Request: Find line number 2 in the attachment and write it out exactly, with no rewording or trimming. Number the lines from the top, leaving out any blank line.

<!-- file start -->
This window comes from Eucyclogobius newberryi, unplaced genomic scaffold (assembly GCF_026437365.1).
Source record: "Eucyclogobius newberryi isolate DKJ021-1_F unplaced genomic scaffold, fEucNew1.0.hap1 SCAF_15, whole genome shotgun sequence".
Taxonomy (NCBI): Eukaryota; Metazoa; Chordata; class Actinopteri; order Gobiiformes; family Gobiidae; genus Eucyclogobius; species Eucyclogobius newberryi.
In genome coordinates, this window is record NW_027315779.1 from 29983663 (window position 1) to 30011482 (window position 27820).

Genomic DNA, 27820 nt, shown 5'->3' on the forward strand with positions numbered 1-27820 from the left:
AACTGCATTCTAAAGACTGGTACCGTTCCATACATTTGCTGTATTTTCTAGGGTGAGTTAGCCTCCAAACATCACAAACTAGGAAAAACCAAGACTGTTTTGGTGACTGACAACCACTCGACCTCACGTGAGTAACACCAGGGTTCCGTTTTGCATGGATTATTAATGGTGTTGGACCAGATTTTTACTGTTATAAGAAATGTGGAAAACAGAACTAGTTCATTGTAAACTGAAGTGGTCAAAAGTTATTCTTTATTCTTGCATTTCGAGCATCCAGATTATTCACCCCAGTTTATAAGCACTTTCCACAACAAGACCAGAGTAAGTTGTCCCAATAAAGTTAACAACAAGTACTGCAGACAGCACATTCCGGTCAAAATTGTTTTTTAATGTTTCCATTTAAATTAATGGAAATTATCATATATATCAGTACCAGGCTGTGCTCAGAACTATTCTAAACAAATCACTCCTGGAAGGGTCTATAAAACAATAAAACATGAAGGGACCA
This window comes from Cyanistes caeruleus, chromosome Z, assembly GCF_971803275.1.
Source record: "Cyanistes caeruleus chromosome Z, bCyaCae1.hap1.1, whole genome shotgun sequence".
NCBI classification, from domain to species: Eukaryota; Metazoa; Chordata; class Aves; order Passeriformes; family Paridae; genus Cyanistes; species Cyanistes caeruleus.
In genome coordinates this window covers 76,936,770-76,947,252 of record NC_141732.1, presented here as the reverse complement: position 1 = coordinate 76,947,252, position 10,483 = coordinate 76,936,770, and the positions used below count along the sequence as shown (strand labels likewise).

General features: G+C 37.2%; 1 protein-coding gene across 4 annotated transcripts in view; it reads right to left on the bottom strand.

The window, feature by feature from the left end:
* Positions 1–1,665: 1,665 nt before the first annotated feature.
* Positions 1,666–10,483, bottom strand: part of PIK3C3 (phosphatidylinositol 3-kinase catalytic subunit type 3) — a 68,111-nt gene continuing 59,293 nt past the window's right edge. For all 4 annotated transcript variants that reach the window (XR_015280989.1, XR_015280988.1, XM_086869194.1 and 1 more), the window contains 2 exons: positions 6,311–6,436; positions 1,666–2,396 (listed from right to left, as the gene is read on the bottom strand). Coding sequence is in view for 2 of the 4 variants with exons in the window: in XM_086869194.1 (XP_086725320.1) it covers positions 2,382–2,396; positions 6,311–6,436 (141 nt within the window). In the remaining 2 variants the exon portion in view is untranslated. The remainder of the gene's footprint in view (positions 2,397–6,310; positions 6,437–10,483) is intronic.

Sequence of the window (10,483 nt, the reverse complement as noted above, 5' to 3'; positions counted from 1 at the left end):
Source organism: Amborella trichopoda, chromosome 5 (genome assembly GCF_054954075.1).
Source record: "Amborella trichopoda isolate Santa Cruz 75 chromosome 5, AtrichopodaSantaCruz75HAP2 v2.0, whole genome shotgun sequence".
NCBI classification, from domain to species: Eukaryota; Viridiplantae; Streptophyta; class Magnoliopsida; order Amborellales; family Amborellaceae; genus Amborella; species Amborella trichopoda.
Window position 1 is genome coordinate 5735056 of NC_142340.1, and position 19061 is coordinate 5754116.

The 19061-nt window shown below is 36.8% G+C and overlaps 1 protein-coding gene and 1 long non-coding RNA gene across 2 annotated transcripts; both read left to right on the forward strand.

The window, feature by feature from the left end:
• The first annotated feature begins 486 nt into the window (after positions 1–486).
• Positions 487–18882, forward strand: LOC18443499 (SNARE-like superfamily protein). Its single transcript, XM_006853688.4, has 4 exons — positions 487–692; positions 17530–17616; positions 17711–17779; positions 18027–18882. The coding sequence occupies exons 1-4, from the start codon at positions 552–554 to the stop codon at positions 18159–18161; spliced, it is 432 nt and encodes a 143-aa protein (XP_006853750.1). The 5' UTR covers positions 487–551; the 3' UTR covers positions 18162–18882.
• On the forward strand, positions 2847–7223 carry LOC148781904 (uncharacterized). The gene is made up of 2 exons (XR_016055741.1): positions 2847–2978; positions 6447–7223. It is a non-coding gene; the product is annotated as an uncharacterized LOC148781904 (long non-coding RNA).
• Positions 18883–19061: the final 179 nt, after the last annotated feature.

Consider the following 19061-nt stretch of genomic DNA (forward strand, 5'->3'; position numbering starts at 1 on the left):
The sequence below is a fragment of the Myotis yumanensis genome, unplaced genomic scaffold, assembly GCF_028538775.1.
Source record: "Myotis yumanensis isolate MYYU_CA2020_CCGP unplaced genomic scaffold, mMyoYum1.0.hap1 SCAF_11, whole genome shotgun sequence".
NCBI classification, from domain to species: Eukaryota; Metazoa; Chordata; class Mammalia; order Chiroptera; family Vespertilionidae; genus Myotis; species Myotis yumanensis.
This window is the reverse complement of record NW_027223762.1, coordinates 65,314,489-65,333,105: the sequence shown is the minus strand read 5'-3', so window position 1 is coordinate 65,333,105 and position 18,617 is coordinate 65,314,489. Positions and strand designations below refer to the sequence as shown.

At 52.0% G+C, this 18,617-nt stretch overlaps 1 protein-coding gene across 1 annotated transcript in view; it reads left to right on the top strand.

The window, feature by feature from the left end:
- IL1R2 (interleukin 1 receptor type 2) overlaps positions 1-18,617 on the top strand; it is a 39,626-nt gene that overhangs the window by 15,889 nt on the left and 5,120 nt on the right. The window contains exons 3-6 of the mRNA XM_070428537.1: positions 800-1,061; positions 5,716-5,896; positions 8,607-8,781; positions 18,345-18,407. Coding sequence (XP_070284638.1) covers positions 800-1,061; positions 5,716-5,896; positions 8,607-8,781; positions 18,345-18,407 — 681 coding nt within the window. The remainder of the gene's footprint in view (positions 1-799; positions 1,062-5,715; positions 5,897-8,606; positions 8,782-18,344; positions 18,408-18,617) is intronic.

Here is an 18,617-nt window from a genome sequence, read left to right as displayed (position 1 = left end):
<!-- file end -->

Source record: "Eucyclogobius newberryi isolate DKJ021-1_F unplaced genomic scaffold, fEucNew1.0.hap1 SCAF_15, whole genome shotgun sequence".